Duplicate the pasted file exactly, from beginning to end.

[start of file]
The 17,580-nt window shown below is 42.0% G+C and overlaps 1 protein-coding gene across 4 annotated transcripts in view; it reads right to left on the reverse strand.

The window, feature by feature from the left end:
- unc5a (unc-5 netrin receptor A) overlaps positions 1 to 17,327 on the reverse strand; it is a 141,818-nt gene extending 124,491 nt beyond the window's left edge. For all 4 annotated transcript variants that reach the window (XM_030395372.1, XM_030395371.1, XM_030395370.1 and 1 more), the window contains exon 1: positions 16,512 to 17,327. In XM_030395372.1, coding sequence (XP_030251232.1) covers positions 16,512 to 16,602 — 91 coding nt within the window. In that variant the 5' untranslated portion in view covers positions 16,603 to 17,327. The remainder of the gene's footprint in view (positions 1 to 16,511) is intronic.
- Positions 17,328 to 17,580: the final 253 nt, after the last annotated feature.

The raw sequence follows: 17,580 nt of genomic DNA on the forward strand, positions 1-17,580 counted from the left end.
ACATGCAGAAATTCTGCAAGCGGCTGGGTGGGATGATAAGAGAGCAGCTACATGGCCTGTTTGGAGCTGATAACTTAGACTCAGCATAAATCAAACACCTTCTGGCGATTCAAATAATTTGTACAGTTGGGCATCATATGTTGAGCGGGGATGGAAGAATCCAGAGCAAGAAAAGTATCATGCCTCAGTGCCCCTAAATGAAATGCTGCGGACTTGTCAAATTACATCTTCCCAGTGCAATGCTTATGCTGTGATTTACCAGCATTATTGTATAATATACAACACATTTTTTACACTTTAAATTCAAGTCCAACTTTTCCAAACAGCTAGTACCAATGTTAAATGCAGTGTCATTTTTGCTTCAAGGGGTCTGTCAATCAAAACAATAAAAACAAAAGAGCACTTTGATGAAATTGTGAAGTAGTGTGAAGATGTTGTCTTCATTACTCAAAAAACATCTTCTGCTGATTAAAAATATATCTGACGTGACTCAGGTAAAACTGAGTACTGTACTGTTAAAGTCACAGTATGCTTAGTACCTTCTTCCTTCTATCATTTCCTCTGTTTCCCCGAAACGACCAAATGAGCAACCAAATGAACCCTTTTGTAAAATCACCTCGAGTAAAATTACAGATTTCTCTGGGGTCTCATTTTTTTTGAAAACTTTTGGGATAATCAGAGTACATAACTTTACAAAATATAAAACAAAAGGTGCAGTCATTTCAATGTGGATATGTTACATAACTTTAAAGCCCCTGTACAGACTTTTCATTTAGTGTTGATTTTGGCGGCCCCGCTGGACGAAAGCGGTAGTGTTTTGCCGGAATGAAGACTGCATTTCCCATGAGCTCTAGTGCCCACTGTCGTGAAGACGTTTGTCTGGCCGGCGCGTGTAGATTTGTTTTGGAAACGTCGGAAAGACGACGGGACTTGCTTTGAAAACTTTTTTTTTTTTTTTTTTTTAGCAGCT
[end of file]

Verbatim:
The 17,580-nt window shown below is 42.0% G+C and overlaps 1 protein-coding gene across 4 annotated transcripts in view; it reads right to left on the reverse strand.

The window, feature by feature from the left end:
- unc5a (unc-5 netrin receptor A) overlaps positions 1 to 17,327 on the reverse strand; it is a 141,818-nt gene extending 124,491 nt beyond the window's left edge. For all 4 annotated transcript variants that reach the window (XM_030395372.1, XM_030395371.1, XM_030395370.1 and 1 more), the window contains exon 1: positions 16,512 to 17,327. In XM_030395372.1, coding sequence (XP_030251232.1) covers positions 16,512 to 16,602 — 91 coding nt within the window. In that variant the 5' untranslated portion in view covers positions 16,603 to 17,327. The remainder of the gene's footprint in view (positions 1 to 16,511) is intronic.
- Positions 17,328 to 17,580: the final 253 nt, after the last annotated feature.

The raw sequence follows: 17,580 nt of genomic DNA on the forward strand, positions 1-17,580 counted from the left end.
ACATGCAGAAATTCTGCAAGCGGCTGGGTGGGATGATAAGAGAGCAGCTACATGGCCTGTTTGGAGCTGATAACTTAGACTCAGCATAAATCAAACACCTTCTGGCGATTCAAATAATTTGTACAGTTGGGCATCATATGTTGAGCGGGGATGGAAGAATCCAGAGCAAGAAAAGTATCATGCCTCAGTGCCCCTAAATGAAATGCTGCGGACTTGTCAAATTACATCTTCCCAGTGCAATGCTTATGCTGTGATTTACCAGCATTATTGTATAATATACAACACATTTTTTACACTTTAAATTCAAGTCCAACTTTTCCAAACAGCTAGTACCAATGTTAAATGCAGTGTCATTTTTGCTTCAAGGGGTCTGTCAATCAAAACAATAAAAACAAAAGAGCACTTTGATGAAATTGTGAAGTAGTGTGAAGATGTTGTCTTCATTACTCAAAAAACATCTTCTGCTGATTAAAAATATATCTGACGTGACTCAGGTAAAACTGAGTACTGTACTGTTAAAGTCACAGTATGCTTAGTACCTTCTTCCTTCTATCATTTCCTCTGTTTCCCCGAAACGACCAAATGAGCAACCAAATGAACCCTTTTGTAAAATCACCTCGAGTAAAATTACAGATTTCTCTGGGGTCTCATTTTTTTTGAAAACTTTTGGGATAATCAGAGTACATAACTTTACAAAATATAAAACAAAAGGTGCAGTCATTTCAATGTGGATATGTTACATAACTTTAAAGCCCCTGTACAGACTTTTCATTTAGTGTTGATTTTGGCGGCCCCGCTGGACGAAAGCGGTAGTGTTTTGCCGGAATGAAGACTGCATTTCCCATGAGCTCTAGTGCCCACTGTCGTGAAGACGTTTGTCTGGCCGGCGCGTGTAGATTTGTTTTGGAAACGTCGGAAAGACGACGGGACTTGCTTTGAAAACTTTTTTTTTTTTTTTTTTTTAGCAGCT